The decline in unemployment was still supported by employment growth, however, annual employment growth decelerated from 2.2% in the first quarter to 0.9% in the second. Compared to the same period last year, employment increased most in the agriculture (11.4%) and the service sectors (0.9%), while it decreased in construction (-2.8%) and industry (-2.3%).
Unemployment decreased despite rising activity rate (for 15-64 year-olds), which increased from 73.5% in the first quarter to 73.6% in the second quarter. The declining share of young people (15-24 year-old), who are mostly economically inactive, in total population has been pushing up the activity rate since 2007. Another reason is that previously inactive people are entering the labour force due to reduced social benefits for those that are not actively looking for a job.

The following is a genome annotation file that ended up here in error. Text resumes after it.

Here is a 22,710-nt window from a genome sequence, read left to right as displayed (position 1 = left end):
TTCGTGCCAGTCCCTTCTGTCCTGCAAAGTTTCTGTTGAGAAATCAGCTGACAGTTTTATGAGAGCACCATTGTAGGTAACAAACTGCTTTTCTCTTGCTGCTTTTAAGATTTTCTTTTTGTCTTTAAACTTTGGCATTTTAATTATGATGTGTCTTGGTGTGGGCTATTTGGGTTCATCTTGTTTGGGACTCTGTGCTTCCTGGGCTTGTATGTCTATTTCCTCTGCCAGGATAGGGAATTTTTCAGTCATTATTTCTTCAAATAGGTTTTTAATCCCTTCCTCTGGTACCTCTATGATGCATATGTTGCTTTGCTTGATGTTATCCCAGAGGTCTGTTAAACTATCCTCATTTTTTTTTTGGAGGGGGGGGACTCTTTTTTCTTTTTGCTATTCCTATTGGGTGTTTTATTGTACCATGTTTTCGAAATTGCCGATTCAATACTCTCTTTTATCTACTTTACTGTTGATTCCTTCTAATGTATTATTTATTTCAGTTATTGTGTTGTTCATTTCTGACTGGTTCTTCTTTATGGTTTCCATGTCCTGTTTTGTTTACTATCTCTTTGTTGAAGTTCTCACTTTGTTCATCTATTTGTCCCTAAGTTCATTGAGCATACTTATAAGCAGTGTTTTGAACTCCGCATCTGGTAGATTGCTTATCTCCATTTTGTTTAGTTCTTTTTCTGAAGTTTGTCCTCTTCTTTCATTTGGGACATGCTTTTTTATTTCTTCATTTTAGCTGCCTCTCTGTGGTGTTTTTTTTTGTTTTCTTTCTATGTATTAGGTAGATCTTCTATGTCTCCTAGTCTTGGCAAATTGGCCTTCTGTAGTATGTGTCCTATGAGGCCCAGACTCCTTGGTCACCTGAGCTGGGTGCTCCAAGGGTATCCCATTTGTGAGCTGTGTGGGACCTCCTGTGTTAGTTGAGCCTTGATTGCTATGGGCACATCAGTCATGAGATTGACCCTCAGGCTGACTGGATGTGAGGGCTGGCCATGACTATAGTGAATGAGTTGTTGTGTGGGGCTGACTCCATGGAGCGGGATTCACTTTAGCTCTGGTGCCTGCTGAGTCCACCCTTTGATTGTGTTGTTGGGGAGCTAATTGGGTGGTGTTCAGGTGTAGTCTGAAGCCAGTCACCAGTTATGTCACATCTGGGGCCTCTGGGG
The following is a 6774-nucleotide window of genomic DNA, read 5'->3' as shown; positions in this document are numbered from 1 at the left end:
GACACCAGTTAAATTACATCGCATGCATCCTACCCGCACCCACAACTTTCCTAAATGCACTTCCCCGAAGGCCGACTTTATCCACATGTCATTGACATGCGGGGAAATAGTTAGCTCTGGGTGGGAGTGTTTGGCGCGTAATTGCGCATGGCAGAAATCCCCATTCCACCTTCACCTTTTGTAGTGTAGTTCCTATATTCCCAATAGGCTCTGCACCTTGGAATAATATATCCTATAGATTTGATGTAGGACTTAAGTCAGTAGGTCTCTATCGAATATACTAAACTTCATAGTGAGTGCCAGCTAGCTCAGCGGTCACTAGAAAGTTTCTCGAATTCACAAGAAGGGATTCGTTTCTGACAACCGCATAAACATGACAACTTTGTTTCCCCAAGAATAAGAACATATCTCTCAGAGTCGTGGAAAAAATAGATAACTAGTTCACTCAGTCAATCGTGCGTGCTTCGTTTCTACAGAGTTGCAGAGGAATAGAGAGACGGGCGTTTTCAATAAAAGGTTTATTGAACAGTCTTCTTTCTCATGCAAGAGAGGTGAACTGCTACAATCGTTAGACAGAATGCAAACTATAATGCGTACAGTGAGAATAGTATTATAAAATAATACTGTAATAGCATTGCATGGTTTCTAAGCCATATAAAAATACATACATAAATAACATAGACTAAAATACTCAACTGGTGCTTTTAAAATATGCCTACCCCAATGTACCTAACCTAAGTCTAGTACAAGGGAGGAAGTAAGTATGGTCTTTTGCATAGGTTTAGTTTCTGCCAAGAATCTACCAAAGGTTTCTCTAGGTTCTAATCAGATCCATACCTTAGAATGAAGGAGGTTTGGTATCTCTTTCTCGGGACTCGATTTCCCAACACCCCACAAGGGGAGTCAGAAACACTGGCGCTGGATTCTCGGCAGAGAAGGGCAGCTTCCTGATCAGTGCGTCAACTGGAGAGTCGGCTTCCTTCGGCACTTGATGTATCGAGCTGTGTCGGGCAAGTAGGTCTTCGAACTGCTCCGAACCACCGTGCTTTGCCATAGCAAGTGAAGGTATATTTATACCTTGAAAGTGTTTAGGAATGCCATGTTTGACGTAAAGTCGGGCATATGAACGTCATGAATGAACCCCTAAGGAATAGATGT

Despite the geopolitical tensions, we expect the situation in the labour market to continue improving in the coming quarters. Unemployment will continue to decline on the back of growing employment and shrinking labour force. In the second half of this year and next year annual employment growth, however, is likely to be weaker due to the embargo imposed by Russia and likely layoffs in the transport and food manufacturing sectors. Current sanctions will not have a significant dent to the employment growth, but further trade restrictions and more significant negative effect on the labour market cannot be ruled out.